Talking of the actor, it would be wrong not to recall the historical collaborations with Jiří Menzel, considered by many critics and fans to be the greatest exponent, alongside Miloš Forman, of Czechoslovakian cinema. With the exception of the Oscar-winning film, “Ostře sledované vlaky” (Closely Observed Trains, 1966), most of Menzel’s successful films boasted the presence of Hrušínský. Among the best known are “Capricious summer” (1968) and “Larks on a String” (1969).

Hrušínský’s career, however, was not simply a smooth triumphal march. A complicated aspect of the actor’s life, as with so many of his peers in that period, was his relationship with politics. During the Prague Spring, he signed the manifesto of the Two Thousand Words, a document calling for rapid progress towards a true democratization of the country. This cost him, during the Communist Normalization, an almost total exclusion from work for a few years. In 1977, when his career had slowly begun to pick up, he agreed, due to fear of further penalisation, to sign Anti-charta 77, a pro-government manifesto in response to the famous document of dissent drafted by Václav Havel.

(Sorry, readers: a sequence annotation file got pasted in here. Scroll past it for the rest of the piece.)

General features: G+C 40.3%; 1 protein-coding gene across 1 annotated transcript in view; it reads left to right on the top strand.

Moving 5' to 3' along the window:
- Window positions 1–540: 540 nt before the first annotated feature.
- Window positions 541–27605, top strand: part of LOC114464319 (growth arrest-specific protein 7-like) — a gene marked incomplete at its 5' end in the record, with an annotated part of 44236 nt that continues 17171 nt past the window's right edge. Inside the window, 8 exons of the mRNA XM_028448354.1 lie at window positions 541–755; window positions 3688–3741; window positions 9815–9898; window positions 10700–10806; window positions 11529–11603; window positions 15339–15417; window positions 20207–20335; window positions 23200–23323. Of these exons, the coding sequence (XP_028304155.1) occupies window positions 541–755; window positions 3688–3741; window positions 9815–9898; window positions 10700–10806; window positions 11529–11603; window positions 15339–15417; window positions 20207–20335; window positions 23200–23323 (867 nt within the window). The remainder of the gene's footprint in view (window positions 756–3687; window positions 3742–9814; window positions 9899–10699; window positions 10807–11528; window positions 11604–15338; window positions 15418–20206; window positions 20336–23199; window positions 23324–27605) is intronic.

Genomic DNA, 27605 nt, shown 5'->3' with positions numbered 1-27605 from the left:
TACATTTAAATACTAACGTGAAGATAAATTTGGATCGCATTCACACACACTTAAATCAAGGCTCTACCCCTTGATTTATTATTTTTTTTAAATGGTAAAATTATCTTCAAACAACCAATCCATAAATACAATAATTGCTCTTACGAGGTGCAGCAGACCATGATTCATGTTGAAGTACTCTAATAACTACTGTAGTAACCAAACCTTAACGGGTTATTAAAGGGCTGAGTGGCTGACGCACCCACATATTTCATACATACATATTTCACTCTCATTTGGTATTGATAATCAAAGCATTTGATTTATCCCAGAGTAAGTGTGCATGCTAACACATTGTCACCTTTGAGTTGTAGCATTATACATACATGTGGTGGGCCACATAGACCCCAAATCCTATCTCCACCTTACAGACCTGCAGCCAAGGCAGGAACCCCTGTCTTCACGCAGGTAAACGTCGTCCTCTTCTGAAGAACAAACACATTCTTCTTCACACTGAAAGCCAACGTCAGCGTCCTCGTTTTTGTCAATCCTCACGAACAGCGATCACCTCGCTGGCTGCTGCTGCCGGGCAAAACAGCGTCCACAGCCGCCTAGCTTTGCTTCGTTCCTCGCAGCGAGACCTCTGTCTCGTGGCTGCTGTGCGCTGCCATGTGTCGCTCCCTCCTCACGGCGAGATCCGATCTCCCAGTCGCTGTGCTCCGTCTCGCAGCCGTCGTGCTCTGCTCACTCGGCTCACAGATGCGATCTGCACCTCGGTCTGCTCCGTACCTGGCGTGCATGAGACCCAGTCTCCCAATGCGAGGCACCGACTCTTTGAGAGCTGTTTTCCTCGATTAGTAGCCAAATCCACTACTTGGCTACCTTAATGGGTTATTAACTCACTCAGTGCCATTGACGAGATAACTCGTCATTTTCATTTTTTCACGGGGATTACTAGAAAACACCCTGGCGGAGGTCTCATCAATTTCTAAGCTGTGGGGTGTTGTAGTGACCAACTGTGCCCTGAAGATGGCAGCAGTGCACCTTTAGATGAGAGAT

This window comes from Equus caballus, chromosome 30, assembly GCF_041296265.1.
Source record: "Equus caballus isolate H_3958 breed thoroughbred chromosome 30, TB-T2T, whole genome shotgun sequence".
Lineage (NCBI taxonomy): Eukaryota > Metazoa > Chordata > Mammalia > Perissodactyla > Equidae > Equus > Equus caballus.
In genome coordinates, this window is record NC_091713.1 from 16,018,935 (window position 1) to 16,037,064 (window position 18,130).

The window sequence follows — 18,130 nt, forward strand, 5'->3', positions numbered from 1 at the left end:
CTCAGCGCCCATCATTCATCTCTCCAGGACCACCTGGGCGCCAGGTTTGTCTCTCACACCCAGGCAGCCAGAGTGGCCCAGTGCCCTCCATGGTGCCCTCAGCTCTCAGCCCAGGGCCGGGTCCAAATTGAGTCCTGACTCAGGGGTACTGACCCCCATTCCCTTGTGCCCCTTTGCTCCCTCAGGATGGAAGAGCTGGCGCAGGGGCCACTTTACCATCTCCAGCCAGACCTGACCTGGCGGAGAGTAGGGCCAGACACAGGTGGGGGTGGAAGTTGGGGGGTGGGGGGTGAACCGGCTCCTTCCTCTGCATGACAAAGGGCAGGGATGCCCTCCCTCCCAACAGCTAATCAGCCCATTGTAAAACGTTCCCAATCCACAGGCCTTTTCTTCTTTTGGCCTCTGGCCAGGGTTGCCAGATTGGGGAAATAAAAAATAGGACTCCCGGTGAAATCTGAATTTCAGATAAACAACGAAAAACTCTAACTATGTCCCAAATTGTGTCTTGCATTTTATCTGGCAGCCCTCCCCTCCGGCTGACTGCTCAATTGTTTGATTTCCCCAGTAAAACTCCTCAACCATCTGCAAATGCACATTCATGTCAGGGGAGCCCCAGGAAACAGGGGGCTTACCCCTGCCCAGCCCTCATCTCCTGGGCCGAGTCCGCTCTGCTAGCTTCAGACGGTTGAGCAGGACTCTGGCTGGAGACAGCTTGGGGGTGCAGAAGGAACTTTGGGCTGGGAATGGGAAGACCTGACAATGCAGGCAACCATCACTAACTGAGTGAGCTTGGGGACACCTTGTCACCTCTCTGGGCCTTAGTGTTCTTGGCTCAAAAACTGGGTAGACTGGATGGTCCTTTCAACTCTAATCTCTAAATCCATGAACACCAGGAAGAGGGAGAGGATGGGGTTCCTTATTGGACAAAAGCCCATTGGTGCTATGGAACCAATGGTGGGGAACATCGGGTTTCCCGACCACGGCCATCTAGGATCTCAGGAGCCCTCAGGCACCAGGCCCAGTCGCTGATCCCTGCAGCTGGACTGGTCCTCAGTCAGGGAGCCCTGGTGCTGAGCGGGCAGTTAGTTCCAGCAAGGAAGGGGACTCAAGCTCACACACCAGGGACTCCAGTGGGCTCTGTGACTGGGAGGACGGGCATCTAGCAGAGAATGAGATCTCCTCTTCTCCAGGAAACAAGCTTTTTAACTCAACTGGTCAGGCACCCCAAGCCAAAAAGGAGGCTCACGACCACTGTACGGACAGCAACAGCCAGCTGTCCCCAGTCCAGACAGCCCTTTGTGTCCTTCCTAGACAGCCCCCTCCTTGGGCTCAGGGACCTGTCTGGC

By the 90s, even Italy was able to appreciate his talent, thanks to his participation in the film “La Valle di Pietra” (The Valley of Stone, 1992), scripted by Ermanno Olmi, as well as in the sixth season of the then extremely popular TV series “La Piovra” (Octopus), in which he played the role of a banker with a Nazi past. Both roles were further proof of the actor’s ability to impress even at international level. Unfortunately, they were also the last. Having passed away on April 13, 1994, Hrušínský will surely always be remembered as one of the greatest symbols of the golden age of Czech cinema.

di Lawrence Formisano